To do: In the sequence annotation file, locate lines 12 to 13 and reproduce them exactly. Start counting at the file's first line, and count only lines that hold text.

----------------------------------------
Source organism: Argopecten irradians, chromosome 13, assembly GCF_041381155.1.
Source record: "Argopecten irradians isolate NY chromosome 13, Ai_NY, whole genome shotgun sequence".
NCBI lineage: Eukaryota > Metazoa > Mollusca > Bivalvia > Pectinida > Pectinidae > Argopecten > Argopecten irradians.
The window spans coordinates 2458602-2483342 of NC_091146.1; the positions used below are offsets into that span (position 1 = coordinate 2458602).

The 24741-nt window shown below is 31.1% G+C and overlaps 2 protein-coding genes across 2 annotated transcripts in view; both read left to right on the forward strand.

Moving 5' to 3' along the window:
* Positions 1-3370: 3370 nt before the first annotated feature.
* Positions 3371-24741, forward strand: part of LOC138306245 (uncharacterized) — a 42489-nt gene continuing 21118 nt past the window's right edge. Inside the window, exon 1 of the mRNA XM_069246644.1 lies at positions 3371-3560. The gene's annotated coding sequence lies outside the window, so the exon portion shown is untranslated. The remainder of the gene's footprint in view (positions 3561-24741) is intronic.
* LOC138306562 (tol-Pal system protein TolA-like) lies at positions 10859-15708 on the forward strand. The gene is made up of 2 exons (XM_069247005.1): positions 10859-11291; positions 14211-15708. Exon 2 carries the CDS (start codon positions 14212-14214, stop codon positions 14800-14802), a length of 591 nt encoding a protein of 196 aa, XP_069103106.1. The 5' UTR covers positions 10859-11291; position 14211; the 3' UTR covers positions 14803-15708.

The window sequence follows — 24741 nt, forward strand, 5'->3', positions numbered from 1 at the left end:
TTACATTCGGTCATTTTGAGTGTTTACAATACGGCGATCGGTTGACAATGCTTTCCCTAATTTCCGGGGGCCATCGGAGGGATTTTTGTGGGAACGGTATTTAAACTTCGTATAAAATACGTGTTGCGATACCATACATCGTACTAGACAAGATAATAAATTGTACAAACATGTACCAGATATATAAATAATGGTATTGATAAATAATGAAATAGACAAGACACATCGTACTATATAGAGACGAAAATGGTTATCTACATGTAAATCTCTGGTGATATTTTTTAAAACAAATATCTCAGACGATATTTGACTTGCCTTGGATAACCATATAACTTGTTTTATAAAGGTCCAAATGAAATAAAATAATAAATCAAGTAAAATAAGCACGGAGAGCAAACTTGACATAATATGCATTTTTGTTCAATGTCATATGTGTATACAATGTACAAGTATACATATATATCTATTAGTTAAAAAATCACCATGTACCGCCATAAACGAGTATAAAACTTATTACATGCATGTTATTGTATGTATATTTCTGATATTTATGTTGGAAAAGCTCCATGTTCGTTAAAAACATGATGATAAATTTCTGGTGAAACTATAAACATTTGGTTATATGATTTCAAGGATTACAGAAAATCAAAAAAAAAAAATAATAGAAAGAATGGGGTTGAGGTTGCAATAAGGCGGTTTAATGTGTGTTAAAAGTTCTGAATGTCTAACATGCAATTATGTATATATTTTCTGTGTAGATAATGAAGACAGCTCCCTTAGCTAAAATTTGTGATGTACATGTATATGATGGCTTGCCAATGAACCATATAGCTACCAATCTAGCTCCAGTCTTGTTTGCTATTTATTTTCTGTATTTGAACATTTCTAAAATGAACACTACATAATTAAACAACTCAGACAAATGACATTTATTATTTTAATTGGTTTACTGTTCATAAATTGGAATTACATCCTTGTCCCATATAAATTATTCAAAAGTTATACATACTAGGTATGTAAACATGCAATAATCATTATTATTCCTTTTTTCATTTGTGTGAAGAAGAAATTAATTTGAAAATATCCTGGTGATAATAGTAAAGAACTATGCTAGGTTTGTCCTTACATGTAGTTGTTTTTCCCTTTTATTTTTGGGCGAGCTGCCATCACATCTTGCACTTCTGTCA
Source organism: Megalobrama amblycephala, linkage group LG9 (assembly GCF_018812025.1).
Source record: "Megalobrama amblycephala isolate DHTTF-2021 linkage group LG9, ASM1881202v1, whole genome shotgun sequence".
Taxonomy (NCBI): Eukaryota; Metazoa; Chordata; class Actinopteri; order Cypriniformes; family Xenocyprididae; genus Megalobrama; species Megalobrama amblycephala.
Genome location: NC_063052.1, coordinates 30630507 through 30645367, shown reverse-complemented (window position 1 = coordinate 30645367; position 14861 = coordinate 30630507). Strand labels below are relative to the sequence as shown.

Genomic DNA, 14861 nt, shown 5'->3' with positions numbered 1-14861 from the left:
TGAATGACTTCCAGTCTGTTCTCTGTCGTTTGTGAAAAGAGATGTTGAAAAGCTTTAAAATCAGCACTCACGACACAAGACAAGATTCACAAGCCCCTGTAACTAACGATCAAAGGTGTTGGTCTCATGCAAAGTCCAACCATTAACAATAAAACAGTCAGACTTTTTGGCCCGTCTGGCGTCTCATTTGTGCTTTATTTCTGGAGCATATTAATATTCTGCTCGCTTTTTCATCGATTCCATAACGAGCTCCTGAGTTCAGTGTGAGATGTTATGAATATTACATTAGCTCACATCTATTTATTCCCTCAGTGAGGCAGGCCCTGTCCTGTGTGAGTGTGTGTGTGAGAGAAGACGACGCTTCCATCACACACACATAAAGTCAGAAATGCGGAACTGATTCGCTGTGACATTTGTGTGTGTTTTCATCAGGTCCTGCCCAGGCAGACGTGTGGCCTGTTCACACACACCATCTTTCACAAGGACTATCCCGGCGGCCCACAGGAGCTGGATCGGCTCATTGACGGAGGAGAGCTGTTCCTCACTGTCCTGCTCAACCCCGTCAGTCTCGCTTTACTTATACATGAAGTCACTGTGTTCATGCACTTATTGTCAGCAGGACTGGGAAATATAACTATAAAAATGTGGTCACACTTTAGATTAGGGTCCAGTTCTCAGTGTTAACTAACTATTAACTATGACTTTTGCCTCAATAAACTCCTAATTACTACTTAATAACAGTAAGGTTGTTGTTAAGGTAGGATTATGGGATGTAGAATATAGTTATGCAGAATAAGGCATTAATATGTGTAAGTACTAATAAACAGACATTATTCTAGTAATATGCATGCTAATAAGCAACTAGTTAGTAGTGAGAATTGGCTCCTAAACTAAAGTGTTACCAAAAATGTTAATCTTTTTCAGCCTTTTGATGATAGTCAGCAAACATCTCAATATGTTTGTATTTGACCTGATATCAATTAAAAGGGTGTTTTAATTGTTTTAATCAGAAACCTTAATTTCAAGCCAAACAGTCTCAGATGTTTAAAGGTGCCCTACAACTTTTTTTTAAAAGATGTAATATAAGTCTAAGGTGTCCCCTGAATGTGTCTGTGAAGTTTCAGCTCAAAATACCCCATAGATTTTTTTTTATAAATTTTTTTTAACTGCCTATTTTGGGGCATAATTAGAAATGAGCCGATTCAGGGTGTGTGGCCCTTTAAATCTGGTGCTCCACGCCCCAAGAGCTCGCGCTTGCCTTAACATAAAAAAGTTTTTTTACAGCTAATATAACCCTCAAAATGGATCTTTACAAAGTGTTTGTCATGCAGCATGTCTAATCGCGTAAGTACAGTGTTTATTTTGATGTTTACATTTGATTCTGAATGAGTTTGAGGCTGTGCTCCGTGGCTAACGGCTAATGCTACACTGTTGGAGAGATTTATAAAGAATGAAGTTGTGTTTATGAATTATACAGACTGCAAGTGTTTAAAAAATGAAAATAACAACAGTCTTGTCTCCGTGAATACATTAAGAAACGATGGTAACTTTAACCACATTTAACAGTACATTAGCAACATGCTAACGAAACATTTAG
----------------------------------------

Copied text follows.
Source organism: Megalobrama amblycephala, linkage group LG9 (assembly GCF_018812025.1).
Source record: "Megalobrama amblycephala isolate DHTTF-2021 linkage group LG9, ASM1881202v1, whole genome shotgun sequence".